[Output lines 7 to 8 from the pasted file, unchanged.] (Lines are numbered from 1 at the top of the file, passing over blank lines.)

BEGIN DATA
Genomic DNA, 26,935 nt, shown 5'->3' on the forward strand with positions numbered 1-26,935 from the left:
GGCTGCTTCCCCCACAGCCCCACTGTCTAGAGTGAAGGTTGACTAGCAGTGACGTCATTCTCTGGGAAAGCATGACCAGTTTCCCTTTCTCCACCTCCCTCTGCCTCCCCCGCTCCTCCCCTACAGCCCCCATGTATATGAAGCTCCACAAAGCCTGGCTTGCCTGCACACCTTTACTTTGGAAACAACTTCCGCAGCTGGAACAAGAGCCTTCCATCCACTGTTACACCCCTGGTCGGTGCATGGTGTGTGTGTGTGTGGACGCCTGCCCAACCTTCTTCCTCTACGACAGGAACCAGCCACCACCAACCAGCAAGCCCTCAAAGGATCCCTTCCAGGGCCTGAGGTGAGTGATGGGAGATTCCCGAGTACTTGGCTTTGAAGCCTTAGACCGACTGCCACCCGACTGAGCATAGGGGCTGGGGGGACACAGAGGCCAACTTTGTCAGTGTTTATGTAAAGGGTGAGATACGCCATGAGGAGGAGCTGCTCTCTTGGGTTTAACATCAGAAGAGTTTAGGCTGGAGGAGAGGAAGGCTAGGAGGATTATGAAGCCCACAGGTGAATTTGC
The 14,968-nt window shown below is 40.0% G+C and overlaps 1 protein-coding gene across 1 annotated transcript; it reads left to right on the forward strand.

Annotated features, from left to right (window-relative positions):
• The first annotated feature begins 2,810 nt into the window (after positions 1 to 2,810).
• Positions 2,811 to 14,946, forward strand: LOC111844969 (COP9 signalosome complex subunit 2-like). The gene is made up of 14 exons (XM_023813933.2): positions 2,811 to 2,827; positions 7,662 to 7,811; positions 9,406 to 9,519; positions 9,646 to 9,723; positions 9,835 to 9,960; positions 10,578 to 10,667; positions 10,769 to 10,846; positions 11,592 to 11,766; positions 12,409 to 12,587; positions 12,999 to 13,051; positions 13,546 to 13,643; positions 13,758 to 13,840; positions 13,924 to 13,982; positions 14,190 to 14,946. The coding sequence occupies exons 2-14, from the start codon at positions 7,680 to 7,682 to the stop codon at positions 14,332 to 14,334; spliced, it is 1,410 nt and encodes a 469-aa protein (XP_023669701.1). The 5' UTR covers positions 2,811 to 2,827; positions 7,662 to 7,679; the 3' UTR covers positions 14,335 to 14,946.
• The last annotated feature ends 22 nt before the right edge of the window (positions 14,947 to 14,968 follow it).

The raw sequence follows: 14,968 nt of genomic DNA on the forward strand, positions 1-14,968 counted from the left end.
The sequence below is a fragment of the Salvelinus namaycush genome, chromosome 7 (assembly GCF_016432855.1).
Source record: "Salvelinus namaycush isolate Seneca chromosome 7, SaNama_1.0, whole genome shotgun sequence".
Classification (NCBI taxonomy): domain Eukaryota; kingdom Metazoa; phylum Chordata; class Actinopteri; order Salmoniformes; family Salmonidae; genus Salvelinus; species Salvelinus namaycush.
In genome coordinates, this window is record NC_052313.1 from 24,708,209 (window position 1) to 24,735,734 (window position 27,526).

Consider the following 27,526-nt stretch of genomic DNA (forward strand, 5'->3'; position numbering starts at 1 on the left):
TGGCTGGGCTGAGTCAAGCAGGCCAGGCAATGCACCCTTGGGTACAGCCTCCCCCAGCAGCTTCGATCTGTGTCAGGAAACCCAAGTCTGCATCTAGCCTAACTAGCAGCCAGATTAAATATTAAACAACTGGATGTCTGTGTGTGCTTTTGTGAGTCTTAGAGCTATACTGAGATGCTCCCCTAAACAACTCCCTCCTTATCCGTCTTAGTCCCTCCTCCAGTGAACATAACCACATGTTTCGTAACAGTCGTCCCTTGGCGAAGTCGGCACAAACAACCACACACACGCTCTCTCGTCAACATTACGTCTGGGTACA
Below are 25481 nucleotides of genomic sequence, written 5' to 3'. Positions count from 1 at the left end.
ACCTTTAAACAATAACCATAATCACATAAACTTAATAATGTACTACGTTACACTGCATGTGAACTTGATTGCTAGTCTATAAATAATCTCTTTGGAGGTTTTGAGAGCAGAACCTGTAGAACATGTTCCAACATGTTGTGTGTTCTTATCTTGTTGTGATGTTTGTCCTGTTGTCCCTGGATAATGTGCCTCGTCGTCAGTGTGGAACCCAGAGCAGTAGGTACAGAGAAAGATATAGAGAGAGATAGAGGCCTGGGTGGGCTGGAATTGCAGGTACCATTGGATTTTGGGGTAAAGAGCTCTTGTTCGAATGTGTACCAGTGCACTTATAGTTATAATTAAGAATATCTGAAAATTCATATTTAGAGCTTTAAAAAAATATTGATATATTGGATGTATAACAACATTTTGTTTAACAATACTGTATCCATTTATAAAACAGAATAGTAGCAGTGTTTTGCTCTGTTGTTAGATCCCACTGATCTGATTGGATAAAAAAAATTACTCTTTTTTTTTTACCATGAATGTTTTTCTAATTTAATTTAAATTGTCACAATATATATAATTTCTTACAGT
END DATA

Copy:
• The last annotated feature ends 22 nt before the right edge of the window (positions 14,947 to 14,968 follow it).

The raw sequence follows: 14,968 nt of genomic DNA on the forward strand, positions 1-14,968 counted from the left end.